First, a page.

In Depth

Nintendo Labo reviews: the cardboard kits with ‘a huge amount of depth’

Cardboard kits allow users to build their own Switch accessories, but will it win over gamers?

Nintendo is known for finding unusual ways for people to interact with computer games - and its new Labo kits are no exception. 

Revealed at the Japanese firm’s product conference in January, the Labo kits are a range of cardboard gaming accessories designed to interact with the all-in-one Switch console

Each kit comes with a selection of different sets to construct, ranging from small cardboard bugs to a makeshift virtual reality (VR) suit. Once the kits have been assembled, players insert the Nintendo Labo game cartridge into their Switch and place the console either inside - or on top of - their chosen set.  

Here’s everything you need to know about the Nintendo Labo kits ahead of their release next week.

When does it come out?

The first batch of Labo kits are now available, but Tech Advisor says the cardboard accessory is an “ongoing project” and that more additions to the line-up will be on offer later this year.

How much do the sets cost?

There’s a range of kits to choose from, with prices from £8.99 to £69.99. You’ll also need a Nintendo Switch, which can be found on Amazon for £279, before you can start using the cardboard kits. 

What do the kits do?

Just about anything, it seems, but you’ll only be able to choose between three products at launch. These include the Variety Kit, the Robot Kit and the Customisation Set. 

The £59.99 Variety Kit comes with five sets for gamers to build, says Business Insider, which include a remote-controlled car and a model motorbike. There’s also a makeshift piano that helps users learn how to play the instrument.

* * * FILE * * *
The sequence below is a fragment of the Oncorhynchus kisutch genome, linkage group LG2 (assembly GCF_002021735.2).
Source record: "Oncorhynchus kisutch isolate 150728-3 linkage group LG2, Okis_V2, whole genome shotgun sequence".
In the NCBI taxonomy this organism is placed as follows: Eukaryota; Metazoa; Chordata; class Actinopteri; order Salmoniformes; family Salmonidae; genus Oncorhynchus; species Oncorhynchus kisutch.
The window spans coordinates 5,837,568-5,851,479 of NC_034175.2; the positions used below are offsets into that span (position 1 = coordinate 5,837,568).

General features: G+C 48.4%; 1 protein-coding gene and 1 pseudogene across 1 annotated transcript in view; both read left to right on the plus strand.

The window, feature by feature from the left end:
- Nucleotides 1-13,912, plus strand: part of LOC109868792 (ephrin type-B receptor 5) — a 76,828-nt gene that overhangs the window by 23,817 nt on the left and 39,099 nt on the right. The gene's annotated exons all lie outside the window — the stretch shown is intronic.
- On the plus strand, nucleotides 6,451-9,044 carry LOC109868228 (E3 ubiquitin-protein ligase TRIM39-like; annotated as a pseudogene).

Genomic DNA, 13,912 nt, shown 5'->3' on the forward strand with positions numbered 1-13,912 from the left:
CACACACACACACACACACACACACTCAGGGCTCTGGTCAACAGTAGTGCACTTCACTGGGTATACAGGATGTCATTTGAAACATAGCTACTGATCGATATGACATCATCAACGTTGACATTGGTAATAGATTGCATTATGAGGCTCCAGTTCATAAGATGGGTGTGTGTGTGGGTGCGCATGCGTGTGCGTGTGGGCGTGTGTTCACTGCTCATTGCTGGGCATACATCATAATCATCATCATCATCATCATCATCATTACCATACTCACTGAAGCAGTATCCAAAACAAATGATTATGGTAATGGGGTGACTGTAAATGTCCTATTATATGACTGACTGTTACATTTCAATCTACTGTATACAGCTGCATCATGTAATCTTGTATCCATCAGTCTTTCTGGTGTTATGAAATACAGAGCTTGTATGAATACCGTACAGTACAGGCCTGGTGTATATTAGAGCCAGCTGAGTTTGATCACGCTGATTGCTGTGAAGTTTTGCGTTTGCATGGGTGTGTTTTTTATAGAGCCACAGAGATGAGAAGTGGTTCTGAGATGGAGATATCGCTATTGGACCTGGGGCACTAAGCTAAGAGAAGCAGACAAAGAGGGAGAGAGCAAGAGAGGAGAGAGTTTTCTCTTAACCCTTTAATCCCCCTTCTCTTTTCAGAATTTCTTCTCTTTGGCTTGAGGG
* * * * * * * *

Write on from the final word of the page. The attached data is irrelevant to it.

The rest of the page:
Next up is the £69.99 Robot Kit, allowing you to control a virtual android using a system of “pulleys and levers”, says Pocket Gamer. Users manoeuvre the on-screen robot with a pair of handheld controllers, which are attached by rope to a control system housed in a cardboard backpack. The system even comes with a makeshift VR headset. 

The final, and cheapest, entry into the line-up is the £8.99 Customisation Set. This pack lets you build smaller sets, such as a bug that moves around using the vibration feature on the Nintendo Switch’s controllers. 

What do the critics think?

Pocket-Lint argues that it’s “hard to appraise” the Labo kits because they are “so different” to any other gaming accessory on the market. 

Despite the unusual nature of the products, the tech site says the cardboard sets will certainly appeal to those who enjoy making gaming accessories as much as they like playing games. 

What makes the Labo kits stand out from other gaming accessories is that they have “a lot of educational potential”, TechRadar claims, as the sets wouldn’t “look out of place in classrooms”. 

That’s partly because the sets can teach children how to learn new skills such as programming and building, the website says. The kits also don’t offer the “instant gratification” that players get with conventional plug-in-and-play video games. 

But a warning for parents: Stuff suggests children may need the supervision of an adult, since there’s “tantrum potential” with some of the more complicated kits.  The fishing rod set, available in the Variety Kit, may “turn short-on-patience players” into “screaming demons”, the tech site adds. 

At least the assembly instructions are packed with detail, says IGN. The guide is available in the form of a digital instructions manual, which can be accessed through the Switch console itself. 

On the negative side, some of the assembly kits that can “feel a bit repetitive”, the games site says. The piano set, for example, requires users to “tediously mass-produce” 13 small keys that are intricately connected to the body of the piano. 

There’s no need to fear if  one of the cardboard elements gets damaged during assembly, however, as Nintendo provides players with a small set of replacement parts with each kit, says Kotaku.

More creative players can even turn these replacement pieces into their own build, with Kotaku creating a patio set for the cardboard house kit using spare parts alone.  

Players will feel rewarded once they’ve finished constructing one of the larger sets, which can take up to four hours to complete, provided they are willing to set time aside to build the kits, says Tech Advisor.

Although some gamers have expressed “doubts” over the play value of the kits, the Labo creations offer “a huge amount of depth” that should occupy players for hours, the site concludes. 

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